SALT LAKE CITY — Hosting the annual meeting of the National Governors Association next month will be a big boost to the state's economy at no cost to taxpayers, Gov. Gary Herbert said Wednesday.

"I'm sure it's significant," Herbert said of the economic impact, during a conference call about the three-day meeting that will include several Chinese provincial leaders as well as the nation's governors.

Local advertising executive Angie Welling, a member of the board raising money from companies in Utah and throughout the United States to cover the cost of the meeting, estimated the 1,000 or so participants will spend a total of close to $1 million.

The July 15-17 meeting at the Grand America hotel marks the fourth time the association has held its annual gathering in Utah — and the first such meeting since 1947. The state also was the site of the association's 1919 and 1930 yearly meetings.

Herbert said the price tag for the meeting is about $2 million, but no tax dollars are being used.

"The state's investment really is nil," the governor said.

Welling said the state is responsible for raising $1.5 million to pay for social events, security and other expenses associated with hosting the meeting. Association spokeswoman Jodi Omear said the association will use registration fees to pay for the cost of the business program, less than $600,000.

So far, Welling said, about $1.35 million has been raised but the names of the companies contributing won't be released until the meeting. About half of the money, she said, is coming from Utah companies.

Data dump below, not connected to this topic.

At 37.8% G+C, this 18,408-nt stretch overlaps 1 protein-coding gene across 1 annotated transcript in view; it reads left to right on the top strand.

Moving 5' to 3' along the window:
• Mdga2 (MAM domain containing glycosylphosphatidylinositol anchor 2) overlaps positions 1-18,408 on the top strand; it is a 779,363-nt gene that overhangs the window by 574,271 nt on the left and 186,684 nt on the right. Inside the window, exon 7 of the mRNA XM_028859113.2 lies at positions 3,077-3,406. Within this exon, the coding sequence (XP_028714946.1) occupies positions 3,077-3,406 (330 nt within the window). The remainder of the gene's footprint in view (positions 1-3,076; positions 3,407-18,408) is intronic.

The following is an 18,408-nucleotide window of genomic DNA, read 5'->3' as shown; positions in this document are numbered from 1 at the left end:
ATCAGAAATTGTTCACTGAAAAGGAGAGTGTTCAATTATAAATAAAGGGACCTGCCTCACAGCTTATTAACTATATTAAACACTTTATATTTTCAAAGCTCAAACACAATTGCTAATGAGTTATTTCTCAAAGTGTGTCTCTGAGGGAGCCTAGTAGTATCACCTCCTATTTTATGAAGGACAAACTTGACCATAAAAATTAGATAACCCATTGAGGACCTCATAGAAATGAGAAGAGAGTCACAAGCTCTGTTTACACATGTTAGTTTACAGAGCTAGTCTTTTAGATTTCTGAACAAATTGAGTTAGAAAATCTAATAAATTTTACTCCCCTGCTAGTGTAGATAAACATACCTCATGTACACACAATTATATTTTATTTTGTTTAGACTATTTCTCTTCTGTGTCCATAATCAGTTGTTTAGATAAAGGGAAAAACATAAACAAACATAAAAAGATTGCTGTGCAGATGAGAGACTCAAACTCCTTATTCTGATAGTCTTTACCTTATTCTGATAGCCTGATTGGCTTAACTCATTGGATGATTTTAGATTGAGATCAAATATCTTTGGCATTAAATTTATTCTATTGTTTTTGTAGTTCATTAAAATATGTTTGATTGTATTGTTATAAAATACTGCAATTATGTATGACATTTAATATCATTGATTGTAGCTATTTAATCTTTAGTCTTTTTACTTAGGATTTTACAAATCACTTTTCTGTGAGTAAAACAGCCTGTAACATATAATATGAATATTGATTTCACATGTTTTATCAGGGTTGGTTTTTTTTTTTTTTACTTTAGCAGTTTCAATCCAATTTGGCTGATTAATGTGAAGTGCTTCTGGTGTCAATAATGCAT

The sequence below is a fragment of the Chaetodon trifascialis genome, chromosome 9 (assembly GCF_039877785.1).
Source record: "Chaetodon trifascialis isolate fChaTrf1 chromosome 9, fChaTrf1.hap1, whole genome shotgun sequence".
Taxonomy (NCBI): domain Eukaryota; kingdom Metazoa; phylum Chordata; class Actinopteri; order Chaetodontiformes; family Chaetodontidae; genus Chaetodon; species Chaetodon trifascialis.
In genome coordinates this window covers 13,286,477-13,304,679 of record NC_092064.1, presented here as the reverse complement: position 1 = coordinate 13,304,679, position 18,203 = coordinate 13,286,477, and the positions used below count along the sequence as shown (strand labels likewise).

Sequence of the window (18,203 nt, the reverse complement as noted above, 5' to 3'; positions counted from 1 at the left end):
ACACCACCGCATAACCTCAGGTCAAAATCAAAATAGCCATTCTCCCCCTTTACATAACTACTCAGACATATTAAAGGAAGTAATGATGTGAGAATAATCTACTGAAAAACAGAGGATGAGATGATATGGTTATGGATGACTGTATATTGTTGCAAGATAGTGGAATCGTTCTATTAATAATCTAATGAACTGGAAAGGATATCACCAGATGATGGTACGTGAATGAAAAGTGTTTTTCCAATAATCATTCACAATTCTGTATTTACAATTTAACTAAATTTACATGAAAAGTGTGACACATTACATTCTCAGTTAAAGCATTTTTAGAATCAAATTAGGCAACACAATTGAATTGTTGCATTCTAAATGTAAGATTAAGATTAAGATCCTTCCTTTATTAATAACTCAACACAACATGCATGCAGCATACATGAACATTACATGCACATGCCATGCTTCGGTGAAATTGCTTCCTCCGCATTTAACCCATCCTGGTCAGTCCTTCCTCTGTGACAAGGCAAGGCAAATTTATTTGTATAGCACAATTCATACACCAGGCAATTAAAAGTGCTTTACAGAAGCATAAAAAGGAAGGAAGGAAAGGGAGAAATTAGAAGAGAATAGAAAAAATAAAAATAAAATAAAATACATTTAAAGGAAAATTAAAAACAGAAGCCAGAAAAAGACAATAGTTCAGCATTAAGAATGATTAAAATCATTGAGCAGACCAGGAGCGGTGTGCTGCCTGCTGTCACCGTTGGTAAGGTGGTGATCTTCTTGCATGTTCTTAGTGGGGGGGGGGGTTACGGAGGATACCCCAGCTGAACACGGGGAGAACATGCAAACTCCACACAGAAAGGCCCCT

Companies are being asked to buy sponsorships priced at between $1,000 to $150,000, Welling said. Contributors are offered various levels of access, ranging from being able to attend the meeting to being invited to private receptions, she said.

Herbert said sponsors were sought who "care about good governance and not having taxpayers on the hook." He said what they get in return is the "satisfaction of helping a bipartisan organization."

There are already a number of social events planned for the governors during their stay here, Herbert said.

So far, they're going to be treated to a premiere of the final movie in the Harry Potter series, "Harry Potter and the Deathly Hallows: Part 2," a concert of patriotic songs by the Mormon Tabernacle Choir and a barbecue at Red Butte Garden.

Herbert also said there will be a bobsled competition between Western and Eastern governors on the track used during the 2002 Winter Games at the Utah Olympic Park near Park City.

"We're going to roll out the red carpet," he said, promising that while the meeting will be productive, "we want to make it enjoyable, too" and showcase the state's tourist attractions.

The association's chairwoman, Washington Gov. Chris Gregoire, said the meeting's topics include the role of higher education in improving state economies and international trade.

She said New York Times "Foreign Affairs" columnist Thomas Friedman, author of the bestselling book, "The World is Flat," will speak on the global challenges the states face at the meeting's Sunday session.

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